From education to employment

Budget Statement 2023: is the scrapping of the apprenticeship levy on the cards?

tom bewick

As Treasury officials work hard to prepare the Chancellor’s Budget Statement, speculation continues about the future of the UK-wide apprenticeship levy. Prof. Tom Bewick explains some of the main policy options available. One of them is doing away with the unpopular payroll tax altogether.

To think, it was a Conservative Government that first introduced the equivalent of a compulsory payroll tax, in 2017, to fund UK-wide apprenticeship training.

In England, the fund raises £2.5 billion per annum, drawn down by around 120,000 companies in government provided digital accounts.

Unlike crypto-currencies, firms cannot spend their ‘digital monies’ on anything they like. It has to be spent on the apprenticeship ‘products’ approved by a quango – the Institute for Apprenticeships and Technical Education (IfATE).

These products come in the form of occupational standards, a key component of a formal apprenticeship, with more than 600 approved for the regulated market at the last count. In the early days of the levy pot being raised, about a fifth (£424 million) was returned to the Treasury unspent.

In the last fiscal year, this underspend had been significantly reduced to less than half a per cent of the total budget, or £11 million.

Levy Flexibility

Ministers claim this reduction in underspend shows the levy is working as broadly intended. Other business lobby groups disagree, arguing the scheme lacks ‘flexibility’, holding firms back from investing in the skills they specifically need in a historically tight labour market.

The opposition Labour party, meanwhile, appears to agree with the business lobby, saying it would adopt a broader ‘growth and skills levy’ on winning power at the next general election.

Only 2 per cent of British companies pay into the fund (with payroll bills of more than £3 million per annum), with the majority of small firms exempt from paying in anything at all. Perhaps not surprisingly, it has been the bigger companies, including employer groups like the CBI, who have been the most vocal in calling for change.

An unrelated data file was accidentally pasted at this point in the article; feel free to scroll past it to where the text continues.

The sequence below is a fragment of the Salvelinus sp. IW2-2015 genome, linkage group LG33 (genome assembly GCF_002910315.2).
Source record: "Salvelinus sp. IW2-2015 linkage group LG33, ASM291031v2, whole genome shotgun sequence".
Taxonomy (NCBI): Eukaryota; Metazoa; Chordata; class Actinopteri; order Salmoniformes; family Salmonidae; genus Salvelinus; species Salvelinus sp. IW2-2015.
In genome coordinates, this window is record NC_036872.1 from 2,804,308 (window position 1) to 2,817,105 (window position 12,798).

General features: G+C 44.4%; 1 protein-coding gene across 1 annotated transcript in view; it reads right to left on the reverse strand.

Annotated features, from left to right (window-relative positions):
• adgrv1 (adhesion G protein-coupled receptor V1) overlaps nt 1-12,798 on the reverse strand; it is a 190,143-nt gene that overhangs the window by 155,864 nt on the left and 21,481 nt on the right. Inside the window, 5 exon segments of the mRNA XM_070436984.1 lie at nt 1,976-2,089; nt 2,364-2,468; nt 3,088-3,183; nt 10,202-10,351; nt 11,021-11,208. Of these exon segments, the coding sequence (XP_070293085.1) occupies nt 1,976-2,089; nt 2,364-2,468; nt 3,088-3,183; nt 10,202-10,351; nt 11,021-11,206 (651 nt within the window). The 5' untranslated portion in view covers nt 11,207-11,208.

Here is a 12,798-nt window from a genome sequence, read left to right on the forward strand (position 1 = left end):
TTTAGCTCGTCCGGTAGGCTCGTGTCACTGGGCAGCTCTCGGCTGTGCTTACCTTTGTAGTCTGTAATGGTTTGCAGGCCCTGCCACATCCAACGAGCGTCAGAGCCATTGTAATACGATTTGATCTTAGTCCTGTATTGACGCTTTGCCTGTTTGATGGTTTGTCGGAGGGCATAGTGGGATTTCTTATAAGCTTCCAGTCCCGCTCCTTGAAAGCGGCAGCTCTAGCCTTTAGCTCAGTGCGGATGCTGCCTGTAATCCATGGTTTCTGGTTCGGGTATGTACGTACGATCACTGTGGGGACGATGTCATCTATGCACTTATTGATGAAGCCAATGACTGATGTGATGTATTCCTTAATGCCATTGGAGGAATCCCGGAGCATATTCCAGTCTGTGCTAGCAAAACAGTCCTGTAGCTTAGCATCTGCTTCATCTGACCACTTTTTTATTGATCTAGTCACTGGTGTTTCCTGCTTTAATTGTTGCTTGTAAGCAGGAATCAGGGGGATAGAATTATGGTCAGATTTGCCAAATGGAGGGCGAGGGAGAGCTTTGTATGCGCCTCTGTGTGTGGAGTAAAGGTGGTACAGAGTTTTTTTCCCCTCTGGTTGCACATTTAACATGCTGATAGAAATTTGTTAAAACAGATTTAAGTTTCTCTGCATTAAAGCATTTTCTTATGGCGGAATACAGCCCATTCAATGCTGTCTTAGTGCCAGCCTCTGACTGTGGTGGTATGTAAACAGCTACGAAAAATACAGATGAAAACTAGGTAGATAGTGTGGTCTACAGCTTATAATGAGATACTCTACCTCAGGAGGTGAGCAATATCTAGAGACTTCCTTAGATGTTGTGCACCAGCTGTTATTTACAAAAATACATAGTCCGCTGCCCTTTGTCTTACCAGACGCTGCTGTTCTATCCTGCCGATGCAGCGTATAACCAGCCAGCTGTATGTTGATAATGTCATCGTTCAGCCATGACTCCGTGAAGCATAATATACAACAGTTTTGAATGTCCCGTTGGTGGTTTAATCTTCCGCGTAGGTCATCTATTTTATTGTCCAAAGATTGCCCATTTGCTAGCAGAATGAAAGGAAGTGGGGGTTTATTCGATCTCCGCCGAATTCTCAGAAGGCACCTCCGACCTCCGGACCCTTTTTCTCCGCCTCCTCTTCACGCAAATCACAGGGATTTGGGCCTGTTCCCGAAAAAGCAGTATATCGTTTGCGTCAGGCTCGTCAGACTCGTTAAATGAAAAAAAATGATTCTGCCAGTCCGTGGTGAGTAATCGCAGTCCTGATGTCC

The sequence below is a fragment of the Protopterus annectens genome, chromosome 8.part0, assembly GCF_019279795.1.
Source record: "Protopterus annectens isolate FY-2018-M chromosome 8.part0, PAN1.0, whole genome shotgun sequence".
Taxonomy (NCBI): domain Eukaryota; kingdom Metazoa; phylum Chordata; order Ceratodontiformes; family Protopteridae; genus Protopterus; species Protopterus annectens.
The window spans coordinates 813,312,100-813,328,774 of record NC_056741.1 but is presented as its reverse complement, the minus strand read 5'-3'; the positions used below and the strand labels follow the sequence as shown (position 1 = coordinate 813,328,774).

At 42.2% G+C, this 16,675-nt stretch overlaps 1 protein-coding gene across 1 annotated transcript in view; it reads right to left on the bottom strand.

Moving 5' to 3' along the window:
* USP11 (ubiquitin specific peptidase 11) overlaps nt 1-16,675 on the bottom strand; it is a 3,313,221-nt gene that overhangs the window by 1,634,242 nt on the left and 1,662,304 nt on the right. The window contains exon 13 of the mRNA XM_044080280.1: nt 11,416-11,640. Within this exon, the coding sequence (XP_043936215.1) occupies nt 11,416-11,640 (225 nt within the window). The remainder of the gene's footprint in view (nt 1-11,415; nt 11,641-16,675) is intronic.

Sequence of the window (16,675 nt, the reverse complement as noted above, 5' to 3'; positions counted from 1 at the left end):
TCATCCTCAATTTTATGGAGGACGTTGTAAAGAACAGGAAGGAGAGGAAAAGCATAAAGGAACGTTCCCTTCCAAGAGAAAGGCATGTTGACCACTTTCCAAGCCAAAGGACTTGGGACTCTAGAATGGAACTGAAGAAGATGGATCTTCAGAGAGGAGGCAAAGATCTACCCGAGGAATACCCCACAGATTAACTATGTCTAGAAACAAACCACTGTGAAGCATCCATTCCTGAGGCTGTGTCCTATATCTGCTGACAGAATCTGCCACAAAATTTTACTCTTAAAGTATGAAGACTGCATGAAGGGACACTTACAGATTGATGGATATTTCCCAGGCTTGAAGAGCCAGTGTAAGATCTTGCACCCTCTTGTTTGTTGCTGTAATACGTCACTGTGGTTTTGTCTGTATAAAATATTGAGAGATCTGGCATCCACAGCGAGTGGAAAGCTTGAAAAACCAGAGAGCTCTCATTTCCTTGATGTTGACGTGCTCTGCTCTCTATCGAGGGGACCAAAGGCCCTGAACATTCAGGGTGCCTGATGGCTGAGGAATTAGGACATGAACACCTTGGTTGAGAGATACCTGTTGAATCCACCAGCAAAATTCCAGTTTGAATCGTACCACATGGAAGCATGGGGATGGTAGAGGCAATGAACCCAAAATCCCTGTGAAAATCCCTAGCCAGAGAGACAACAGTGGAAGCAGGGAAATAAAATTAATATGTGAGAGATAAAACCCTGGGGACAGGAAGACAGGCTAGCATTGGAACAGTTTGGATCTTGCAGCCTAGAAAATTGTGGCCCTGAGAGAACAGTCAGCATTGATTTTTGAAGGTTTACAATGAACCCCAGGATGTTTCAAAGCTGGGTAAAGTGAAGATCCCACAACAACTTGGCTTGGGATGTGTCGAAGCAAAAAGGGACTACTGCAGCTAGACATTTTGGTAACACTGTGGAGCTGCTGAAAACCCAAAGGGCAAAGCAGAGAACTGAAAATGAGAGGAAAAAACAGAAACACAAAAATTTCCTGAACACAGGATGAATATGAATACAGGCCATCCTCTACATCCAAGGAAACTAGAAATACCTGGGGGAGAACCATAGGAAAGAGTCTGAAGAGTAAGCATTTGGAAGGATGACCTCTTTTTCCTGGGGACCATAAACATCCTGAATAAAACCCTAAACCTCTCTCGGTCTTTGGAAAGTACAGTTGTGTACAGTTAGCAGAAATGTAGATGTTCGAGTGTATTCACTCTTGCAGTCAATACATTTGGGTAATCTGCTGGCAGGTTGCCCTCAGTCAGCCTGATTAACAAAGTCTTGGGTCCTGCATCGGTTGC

There are many different accounts of how and why the apprenticeship levy came about.

Apprenticeship Levy: A flawed design from the start?

Some commentators credit Baroness Alison Wolf, a current post-16 skills adviser to prime minister Rishi Sunak, as the main architect. Others award the accolade to Nick Boles, the estranged former Conservative MP who was skills minister during the critical period of the policy’s gestation, when David Cameron was still prime minister.

Whoever was the main policy instigator, it is more probable than not that austerity was really the main driver behind these reforms. It helped the exchequer seemingly save money on its ‘bottom-line’, in what some chief financial officers might recognise as a very neat accounting trick.

Officials like to paint the levy as a major innovation. In reality, the levy is just a substitute way of contributing to general taxation, without the burden falling on every single company having to pay it.

The innovative part – digital accounts – comes in the form of employers being able to have a modicum of ‘direct purchasing power’ in deciding what apprenticeships they would like to fund, which didn’t exist previously.